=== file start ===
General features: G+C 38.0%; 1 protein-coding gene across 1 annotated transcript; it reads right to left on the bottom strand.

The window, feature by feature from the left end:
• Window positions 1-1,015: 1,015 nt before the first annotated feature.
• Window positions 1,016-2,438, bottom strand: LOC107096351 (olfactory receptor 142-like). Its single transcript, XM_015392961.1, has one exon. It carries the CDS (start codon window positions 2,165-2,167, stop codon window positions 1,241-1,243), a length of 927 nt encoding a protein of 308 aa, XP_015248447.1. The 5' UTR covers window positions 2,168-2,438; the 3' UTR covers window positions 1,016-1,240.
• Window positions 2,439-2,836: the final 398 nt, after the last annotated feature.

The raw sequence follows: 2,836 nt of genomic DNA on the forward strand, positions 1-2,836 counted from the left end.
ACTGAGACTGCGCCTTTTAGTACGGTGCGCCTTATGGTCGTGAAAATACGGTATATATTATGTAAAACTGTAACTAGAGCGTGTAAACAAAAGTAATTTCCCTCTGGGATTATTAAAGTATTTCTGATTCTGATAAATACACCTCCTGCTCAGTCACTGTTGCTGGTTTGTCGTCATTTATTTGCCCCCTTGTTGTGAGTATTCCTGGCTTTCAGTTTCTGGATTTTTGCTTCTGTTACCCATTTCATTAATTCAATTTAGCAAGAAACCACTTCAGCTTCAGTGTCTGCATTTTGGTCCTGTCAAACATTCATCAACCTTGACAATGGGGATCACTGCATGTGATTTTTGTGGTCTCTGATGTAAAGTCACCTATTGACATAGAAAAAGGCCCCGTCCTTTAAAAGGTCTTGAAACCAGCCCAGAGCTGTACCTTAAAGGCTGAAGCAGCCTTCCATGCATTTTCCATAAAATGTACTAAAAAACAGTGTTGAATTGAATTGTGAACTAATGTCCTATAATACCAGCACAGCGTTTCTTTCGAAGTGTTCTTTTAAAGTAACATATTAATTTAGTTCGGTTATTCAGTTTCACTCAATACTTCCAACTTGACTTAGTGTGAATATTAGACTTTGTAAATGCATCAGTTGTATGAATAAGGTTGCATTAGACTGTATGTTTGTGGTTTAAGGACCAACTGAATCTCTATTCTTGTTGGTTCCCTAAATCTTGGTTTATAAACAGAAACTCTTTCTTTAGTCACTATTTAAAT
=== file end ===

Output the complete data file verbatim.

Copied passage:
General features: G+C 38.0%; 1 protein-coding gene across 1 annotated transcript; it reads right to left on the bottom strand.

The window, feature by feature from the left end:
• Window positions 1-1,015: 1,015 nt before the first annotated feature.
• Window positions 1,016-2,438, bottom strand: LOC107096351 (olfactory receptor 142-like). Its single transcript, XM_015392961.1, has one exon. It carries the CDS (start codon window positions 2,165-2,167, stop codon window positions 1,241-1,243), a length of 927 nt encoding a protein of 308 aa, XP_015248447.1. The 5' UTR covers window positions 2,168-2,438; the 3' UTR covers window positions 1,016-1,240.
• Window positions 2,439-2,836: the final 398 nt, after the last annotated feature.

The raw sequence follows: 2,836 nt of genomic DNA on the forward strand, positions 1-2,836 counted from the left end.
ACTGAGACTGCGCCTTTTAGTACGGTGCGCCTTATGGTCGTGAAAATACGGTATATATTATGTAAAACTGTAACTAGAGCGTGTAAACAAAAGTAATTTCCCTCTGGGATTATTAAAGTATTTCTGATTCTGATAAATACACCTCCTGCTCAGTCACTGTTGCTGGTTTGTCGTCATTTATTTGCCCCCTTGTTGTGAGTATTCCTGGCTTTCAGTTTCTGGATTTTTGCTTCTGTTACCCATTTCATTAATTCAATTTAGCAAGAAACCACTTCAGCTTCAGTGTCTGCATTTTGGTCCTGTCAAACATTCATCAACCTTGACAATGGGGATCACTGCATGTGATTTTTGTGGTCTCTGATGTAAAGTCACCTATTGACATAGAAAAAGGCCCCGTCCTTTAAAAGGTCTTGAAACCAGCCCAGAGCTGTACCTTAAAGGCTGAAGCAGCCTTCCATGCATTTTCCATAAAATGTACTAAAAAACAGTGTTGAATTGAATTGTGAACTAATGTCCTATAATACCAGCACAGCGTTTCTTTCGAAGTGTTCTTTTAAAGTAACATATTAATTTAGTTCGGTTATTCAGTTTCACTCAATACTTCCAACTTGACTTAGTGTGAATATTAGACTTTGTAAATGCATCAGTTGTATGAATAAGGTTGCATTAGACTGTATGTTTGTGGTTTAAGGACCAACTGAATCTCTATTCTTGTTGGTTCCCTAAATCTTGGTTTATAAACAGAAACTCTTTCTTTAGTCACTATTTAAAT